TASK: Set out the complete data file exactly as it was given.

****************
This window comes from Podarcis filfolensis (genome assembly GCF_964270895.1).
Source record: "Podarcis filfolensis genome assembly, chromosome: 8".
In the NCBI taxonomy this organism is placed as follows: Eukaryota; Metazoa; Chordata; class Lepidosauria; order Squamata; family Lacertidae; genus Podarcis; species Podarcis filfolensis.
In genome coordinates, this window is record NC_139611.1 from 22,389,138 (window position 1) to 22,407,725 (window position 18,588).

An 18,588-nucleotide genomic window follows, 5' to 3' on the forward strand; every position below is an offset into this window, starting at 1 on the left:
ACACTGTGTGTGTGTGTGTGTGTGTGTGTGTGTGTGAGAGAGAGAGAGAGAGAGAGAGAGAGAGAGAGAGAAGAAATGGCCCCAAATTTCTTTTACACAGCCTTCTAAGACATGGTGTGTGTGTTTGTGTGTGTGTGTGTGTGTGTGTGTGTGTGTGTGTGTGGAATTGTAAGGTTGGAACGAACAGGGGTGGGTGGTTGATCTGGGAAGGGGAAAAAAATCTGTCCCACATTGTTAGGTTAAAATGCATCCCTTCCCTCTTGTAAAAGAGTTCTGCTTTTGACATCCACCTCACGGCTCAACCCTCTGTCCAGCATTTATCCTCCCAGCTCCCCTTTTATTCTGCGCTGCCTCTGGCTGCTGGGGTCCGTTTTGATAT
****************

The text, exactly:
This window comes from Podarcis filfolensis (genome assembly GCF_964270895.1).
Source record: "Podarcis filfolensis genome assembly, chromosome: 8".
In the NCBI taxonomy this organism is placed as follows: Eukaryota; Metazoa; Chordata; class Lepidosauria; order Squamata; family Lacertidae; genus Podarcis; species Podarcis filfolensis.
In genome coordinates, this window is record NC_139611.1 from 22,389,138 (window position 1) to 22,407,725 (window position 18,588).

An 18,588-nucleotide genomic window follows, 5' to 3' on the forward strand; every position below is an offset into this window, starting at 1 on the left:
ACACTGTGTGTGTGTGTGTGTGTGTGTGTGTGTGTGAGAGAGAGAGAGAGAGAGAGAGAGAGAGAGAGAGAAGAAATGGCCCCAAATTTCTTTTACACAGCCTTCTAAGACATGGTGTGTGTGTTTGTGTGTGTGTGTGTGTGTGTGTGTGTGTGTGTGTGTGGAATTGTAAGGTTGGAACGAACAGGGGTGGGTGGTTGATCTGGGAAGGGGAAAAAAATCTGTCCCACATTGTTAGGTTAAAATGCATCCCTTCCCTCTTGTAAAAGAGTTCTGCTTTTGACATCCACCTCACGGCTCAACCCTCTGTCCAGCATTTATCCTCCCAGCTCCCCTTTTATTCTGCGCTGCCTCTGGCTGCTGGGGTCCGTTTTGATAT